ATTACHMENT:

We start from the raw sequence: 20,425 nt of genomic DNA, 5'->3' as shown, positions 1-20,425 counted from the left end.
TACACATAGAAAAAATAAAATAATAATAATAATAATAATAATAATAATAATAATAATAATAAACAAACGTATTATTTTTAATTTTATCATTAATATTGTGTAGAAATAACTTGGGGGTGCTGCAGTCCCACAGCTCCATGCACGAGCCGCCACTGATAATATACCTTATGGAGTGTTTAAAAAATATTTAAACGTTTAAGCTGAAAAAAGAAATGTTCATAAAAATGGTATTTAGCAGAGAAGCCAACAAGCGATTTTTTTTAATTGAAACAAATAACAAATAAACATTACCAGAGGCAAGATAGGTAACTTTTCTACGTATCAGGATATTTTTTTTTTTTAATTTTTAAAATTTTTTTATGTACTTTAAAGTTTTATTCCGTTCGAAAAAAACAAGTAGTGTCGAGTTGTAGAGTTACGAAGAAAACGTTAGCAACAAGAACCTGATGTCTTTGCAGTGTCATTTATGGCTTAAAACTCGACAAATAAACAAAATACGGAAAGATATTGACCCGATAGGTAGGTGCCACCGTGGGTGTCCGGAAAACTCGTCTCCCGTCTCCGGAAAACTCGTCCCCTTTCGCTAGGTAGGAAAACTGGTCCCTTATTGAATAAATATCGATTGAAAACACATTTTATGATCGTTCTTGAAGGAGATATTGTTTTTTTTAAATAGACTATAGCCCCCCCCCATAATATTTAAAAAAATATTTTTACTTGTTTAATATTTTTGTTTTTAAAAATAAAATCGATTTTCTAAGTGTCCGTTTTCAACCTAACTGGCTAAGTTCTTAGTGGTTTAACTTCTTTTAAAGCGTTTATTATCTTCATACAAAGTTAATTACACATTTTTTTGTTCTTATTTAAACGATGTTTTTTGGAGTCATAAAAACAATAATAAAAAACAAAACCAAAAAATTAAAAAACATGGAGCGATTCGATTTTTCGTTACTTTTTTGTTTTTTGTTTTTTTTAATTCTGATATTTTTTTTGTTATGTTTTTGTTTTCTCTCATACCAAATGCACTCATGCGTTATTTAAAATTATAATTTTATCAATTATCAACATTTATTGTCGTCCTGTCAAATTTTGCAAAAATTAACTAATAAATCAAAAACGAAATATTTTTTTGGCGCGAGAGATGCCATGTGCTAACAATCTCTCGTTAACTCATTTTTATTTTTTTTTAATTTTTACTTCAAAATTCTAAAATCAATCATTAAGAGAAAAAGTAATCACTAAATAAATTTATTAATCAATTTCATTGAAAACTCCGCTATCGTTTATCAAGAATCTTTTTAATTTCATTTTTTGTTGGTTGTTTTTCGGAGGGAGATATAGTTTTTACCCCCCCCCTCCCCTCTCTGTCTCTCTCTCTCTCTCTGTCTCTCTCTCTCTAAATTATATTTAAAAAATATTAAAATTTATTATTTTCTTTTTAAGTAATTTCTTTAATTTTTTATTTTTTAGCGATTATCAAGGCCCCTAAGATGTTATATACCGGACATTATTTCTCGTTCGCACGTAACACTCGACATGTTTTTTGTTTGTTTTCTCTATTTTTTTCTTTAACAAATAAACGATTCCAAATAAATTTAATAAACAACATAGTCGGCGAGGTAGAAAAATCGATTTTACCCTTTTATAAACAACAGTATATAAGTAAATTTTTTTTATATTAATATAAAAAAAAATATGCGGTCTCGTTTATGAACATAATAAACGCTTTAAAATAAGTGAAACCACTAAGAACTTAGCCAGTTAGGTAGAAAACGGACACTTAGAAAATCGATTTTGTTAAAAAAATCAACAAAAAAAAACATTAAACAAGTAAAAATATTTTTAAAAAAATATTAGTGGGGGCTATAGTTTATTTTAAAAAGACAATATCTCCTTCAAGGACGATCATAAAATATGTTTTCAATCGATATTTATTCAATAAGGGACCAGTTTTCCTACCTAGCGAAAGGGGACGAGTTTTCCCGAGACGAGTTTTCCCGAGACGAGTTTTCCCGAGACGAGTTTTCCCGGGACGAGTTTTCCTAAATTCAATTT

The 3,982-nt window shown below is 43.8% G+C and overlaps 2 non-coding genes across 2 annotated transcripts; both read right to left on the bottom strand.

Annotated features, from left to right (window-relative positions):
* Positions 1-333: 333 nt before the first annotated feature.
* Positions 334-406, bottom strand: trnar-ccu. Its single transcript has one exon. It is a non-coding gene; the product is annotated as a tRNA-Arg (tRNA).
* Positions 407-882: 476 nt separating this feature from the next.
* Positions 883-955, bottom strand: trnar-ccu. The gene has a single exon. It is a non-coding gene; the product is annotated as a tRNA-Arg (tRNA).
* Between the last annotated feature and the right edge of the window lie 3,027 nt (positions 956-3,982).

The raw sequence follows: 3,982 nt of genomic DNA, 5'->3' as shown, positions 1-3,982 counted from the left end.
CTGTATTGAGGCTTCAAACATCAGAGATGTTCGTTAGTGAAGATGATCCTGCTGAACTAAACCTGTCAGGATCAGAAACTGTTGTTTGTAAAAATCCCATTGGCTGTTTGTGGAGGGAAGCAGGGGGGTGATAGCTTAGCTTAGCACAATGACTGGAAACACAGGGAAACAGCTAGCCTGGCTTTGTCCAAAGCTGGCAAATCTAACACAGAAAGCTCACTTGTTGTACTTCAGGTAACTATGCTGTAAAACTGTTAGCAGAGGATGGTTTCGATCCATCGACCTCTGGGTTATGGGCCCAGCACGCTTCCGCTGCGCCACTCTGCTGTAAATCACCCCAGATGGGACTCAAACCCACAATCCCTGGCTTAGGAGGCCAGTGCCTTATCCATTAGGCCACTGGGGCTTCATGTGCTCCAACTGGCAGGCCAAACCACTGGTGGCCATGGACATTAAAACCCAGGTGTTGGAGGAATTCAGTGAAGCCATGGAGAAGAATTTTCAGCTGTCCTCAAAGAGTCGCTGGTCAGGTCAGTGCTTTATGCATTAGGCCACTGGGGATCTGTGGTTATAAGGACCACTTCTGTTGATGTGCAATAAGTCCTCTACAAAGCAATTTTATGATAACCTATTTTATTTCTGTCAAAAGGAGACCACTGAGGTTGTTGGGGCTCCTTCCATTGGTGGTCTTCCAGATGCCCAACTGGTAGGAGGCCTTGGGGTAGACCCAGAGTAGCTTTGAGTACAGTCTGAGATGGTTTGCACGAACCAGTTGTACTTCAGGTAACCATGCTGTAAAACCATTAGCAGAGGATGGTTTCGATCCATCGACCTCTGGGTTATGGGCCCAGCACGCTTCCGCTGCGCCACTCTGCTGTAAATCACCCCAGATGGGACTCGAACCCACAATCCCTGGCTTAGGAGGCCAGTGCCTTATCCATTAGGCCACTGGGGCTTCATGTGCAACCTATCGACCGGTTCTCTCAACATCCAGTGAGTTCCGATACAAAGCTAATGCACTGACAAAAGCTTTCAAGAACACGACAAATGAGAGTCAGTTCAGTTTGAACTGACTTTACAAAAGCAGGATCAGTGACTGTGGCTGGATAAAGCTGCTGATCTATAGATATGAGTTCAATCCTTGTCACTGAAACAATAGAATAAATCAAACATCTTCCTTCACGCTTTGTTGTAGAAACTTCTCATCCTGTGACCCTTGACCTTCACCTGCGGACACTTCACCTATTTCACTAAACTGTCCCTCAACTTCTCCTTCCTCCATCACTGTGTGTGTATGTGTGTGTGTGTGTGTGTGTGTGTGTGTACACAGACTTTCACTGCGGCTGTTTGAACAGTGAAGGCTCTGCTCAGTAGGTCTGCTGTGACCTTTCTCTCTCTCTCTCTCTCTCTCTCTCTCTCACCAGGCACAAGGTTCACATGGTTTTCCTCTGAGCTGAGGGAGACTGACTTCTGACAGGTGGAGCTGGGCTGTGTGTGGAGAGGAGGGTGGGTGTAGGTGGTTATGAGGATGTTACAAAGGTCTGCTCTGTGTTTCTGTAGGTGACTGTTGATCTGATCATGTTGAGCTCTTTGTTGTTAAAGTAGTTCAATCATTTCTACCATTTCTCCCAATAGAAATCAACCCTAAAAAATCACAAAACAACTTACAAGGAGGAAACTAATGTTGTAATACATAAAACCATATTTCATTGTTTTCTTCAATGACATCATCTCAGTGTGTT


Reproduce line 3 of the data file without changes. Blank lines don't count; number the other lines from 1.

The 3,982-nt window shown below is 43.8% G+C and overlaps 2 non-coding genes across 2 annotated transcripts; both read right to left on the bottom strand.